Researchers think they have finally found a potent shark repellent, following tests in the Bahamas.
If it proves successful the substance might one day protect divers, surfers and swimmers.
The team behind the repellent said more research was needed before it could be used to deter attacks on humans, but they hoped it could protect sharks, in decline worldwide because of overfishing, by reducing the numbers caught needlessly by long-line commercial fishermen.
“You introduce this chemical and they all leave,” said the lead researcher, Eric Stroud. “It works very, very well.”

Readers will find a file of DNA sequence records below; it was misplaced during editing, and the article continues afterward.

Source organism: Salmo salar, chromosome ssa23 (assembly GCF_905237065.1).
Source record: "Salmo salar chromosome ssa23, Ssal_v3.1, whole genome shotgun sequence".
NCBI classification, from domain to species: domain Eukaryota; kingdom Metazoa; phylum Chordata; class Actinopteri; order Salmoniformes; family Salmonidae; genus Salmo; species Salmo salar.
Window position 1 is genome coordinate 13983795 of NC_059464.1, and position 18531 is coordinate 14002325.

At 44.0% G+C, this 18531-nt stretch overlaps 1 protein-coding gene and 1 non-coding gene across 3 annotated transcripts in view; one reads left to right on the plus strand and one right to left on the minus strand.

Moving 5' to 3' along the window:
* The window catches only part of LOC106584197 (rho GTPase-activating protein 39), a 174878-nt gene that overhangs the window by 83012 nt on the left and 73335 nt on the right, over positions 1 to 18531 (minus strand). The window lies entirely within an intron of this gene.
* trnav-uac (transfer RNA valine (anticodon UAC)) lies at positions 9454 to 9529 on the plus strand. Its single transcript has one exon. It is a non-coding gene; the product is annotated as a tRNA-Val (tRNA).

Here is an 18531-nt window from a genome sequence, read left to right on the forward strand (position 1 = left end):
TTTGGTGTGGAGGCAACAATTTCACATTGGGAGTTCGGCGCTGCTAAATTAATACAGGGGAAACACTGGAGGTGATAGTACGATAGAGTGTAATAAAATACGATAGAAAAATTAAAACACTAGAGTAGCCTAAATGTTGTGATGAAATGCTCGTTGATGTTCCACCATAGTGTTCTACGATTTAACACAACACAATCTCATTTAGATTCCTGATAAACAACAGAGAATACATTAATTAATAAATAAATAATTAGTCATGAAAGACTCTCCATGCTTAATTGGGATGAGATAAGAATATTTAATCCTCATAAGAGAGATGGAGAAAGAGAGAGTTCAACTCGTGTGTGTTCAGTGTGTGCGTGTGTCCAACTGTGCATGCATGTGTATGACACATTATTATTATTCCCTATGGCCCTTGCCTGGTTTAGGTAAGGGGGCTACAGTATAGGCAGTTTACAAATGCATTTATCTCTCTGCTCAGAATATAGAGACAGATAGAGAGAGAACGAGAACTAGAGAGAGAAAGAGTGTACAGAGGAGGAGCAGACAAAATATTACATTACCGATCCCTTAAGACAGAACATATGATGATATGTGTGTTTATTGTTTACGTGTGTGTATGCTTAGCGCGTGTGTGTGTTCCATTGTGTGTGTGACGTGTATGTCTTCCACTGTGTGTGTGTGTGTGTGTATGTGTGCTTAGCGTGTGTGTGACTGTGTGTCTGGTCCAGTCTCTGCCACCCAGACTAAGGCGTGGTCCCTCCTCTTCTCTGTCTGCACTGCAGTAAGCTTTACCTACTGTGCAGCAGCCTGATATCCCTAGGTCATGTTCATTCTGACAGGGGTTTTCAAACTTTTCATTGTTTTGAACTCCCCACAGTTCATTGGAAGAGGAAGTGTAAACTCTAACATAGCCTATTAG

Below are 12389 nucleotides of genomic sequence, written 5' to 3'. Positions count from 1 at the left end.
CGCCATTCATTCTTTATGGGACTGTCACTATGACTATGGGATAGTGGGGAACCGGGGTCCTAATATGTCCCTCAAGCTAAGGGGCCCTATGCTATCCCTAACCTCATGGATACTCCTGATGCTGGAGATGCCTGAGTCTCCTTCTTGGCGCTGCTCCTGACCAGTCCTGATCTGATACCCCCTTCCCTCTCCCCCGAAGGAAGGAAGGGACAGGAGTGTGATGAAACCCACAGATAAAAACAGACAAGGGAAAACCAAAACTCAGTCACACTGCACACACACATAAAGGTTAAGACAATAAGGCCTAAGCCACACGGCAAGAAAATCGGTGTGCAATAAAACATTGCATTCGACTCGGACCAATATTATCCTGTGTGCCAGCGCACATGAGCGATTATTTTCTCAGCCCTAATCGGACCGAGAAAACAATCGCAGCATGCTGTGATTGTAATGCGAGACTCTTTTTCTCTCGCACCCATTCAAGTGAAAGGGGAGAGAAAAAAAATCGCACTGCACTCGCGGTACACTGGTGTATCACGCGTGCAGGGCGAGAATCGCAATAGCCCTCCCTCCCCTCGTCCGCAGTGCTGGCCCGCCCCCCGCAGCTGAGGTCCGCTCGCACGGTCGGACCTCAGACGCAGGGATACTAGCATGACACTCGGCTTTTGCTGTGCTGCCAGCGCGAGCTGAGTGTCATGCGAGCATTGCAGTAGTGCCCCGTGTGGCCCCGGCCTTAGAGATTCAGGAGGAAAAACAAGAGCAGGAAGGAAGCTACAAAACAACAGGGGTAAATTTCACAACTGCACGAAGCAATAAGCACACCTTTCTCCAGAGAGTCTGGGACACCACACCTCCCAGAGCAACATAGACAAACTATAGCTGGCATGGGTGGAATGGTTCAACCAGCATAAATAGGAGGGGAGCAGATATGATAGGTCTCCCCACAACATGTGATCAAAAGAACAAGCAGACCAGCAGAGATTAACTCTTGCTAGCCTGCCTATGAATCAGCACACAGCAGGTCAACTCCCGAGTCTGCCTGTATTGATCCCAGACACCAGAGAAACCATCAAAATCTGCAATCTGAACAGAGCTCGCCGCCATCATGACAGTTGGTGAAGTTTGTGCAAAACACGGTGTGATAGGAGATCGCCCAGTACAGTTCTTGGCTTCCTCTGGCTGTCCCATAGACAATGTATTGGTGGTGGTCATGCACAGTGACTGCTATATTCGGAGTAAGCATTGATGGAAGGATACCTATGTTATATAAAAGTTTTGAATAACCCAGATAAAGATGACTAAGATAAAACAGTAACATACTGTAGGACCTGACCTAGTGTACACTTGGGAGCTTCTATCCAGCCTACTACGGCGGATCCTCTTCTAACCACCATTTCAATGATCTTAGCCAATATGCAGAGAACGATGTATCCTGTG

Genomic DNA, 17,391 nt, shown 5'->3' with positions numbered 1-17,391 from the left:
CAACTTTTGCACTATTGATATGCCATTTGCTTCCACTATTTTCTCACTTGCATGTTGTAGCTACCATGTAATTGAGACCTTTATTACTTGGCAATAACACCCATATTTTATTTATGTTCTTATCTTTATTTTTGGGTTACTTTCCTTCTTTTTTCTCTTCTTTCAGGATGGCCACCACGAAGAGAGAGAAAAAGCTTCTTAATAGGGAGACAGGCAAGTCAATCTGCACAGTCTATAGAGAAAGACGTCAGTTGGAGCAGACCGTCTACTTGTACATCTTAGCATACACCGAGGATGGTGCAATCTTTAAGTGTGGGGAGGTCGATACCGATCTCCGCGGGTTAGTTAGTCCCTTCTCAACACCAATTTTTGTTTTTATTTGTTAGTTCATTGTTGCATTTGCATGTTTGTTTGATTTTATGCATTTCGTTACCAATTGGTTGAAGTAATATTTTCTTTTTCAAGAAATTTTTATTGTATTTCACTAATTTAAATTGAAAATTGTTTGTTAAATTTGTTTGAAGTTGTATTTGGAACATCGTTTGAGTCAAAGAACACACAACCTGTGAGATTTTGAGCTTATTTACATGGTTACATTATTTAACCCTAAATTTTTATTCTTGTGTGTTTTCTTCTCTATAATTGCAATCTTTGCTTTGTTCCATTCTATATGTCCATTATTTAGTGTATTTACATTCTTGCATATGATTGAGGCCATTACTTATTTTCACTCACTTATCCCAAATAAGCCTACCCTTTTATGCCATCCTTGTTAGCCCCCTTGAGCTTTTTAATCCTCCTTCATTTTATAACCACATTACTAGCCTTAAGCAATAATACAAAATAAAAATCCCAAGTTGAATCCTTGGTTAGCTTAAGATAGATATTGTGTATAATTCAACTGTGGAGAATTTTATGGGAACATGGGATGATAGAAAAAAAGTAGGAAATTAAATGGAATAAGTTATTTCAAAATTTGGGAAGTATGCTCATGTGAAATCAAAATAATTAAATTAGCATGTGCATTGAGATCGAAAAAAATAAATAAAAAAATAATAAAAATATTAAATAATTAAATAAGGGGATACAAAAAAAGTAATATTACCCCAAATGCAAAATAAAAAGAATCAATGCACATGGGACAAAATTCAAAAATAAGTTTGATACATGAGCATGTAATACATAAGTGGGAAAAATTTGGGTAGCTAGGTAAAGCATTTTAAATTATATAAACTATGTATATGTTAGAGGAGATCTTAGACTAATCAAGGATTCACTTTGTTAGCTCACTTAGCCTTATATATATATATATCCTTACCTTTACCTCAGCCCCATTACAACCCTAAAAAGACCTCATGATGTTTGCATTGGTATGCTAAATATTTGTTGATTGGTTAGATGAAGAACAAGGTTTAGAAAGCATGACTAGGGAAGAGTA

The repellent, called A-2 because it was the second recipe tried, is derived from extracts of dead sharks. Fishermen have long noted that sharks will stay away if they smell a dead shark.
“We have something that really works, but research remains,” said Samuel Gruber, a marine biologist and shark expert who is helping conduct tests at the Bimini Biological Field Station.
Mr Gruber said the repellent appeared to carry a chemical messenger that triggers a flight reaction – something seen before in other fish.
He said more studies were needed to pinpoint the active molecule among a dozen or so varieties present in the recipe.
Tests have found the repellent effective on three species: the Caribbean reef, blacknose and lemon sharks. Studies are needed on other species.